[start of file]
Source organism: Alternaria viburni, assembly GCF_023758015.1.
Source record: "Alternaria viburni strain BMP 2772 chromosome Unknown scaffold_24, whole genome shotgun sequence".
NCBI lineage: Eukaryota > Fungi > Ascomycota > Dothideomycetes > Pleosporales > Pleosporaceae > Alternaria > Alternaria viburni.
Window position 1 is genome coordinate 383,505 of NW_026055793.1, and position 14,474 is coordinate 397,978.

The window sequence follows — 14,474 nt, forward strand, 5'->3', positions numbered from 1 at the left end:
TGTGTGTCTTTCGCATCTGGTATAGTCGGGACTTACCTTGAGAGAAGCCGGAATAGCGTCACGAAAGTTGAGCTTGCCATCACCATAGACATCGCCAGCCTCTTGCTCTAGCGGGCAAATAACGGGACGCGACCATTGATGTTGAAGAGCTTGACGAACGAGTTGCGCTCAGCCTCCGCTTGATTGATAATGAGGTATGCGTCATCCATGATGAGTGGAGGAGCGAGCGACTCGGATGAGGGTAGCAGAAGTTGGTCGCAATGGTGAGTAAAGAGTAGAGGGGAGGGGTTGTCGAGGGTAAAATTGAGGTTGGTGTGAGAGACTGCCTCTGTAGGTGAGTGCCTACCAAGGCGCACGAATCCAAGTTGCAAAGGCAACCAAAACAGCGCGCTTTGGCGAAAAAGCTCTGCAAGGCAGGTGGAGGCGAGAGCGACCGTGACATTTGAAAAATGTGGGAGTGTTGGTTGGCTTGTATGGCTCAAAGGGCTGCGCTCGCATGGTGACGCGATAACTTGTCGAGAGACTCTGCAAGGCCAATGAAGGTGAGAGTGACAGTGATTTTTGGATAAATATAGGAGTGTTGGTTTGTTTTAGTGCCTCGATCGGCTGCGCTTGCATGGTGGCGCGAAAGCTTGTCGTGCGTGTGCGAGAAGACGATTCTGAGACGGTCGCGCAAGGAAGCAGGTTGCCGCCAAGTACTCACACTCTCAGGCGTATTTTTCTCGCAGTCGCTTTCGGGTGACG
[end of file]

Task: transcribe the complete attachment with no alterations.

Source organism: Alternaria viburni, assembly GCF_023758015.1.
Source record: "Alternaria viburni strain BMP 2772 chromosome Unknown scaffold_24, whole genome shotgun sequence".
NCBI lineage: Eukaryota > Fungi > Ascomycota > Dothideomycetes > Pleosporales > Pleosporaceae > Alternaria > Alternaria viburni.
Window position 1 is genome coordinate 383,505 of NW_026055793.1, and position 14,474 is coordinate 397,978.

The window sequence follows — 14,474 nt, forward strand, 5'->3', positions numbered from 1 at the left end:
TGTGTGTCTTTCGCATCTGGTATAGTCGGGACTTACCTTGAGAGAAGCCGGAATAGCGTCACGAAAGTTGAGCTTGCCATCACCATAGACATCGCCAGCCTCTTGCTCTAGCGGGCAAATAACGGGACGCGACCATTGATGTTGAAGAGCTTGACGAACGAGTTGCGCTCAGCCTCCGCTTGATTGATAATGAGGTATGCGTCATCCATGATGAGTGGAGGAGCGAGCGACTCGGATGAGGGTAGCAGAAGTTGGTCGCAATGGTGAGTAAAGAGTAGAGGGGAGGGGTTGTCGAGGGTAAAATTGAGGTTGGTGTGAGAGACTGCCTCTGTAGGTGAGTGCCTACCAAGGCGCACGAATCCAAGTTGCAAAGGCAACCAAAACAGCGCGCTTTGGCGAAAAAGCTCTGCAAGGCAGGTGGAGGCGAGAGCGACCGTGACATTTGAAAAATGTGGGAGTGTTGGTTGGCTTGTATGGCTCAAAGGGCTGCGCTCGCATGGTGACGCGATAACTTGTCGAGAGACTCTGCAAGGCCAATGAAGGTGAGAGTGACAGTGATTTTTGGATAAATATAGGAGTGTTGGTTTGTTTTAGTGCCTCGATCGGCTGCGCTTGCATGGTGGCGCGAAAGCTTGTCGTGCGTGTGCGAGAAGACGATTCTGAGACGGTCGCGCAAGGAAGCAGGTTGCCGCCAAGTACTCACACTCTCAGGCGTATTTTTCTCGCAGTCGCTTTCGGGTGACG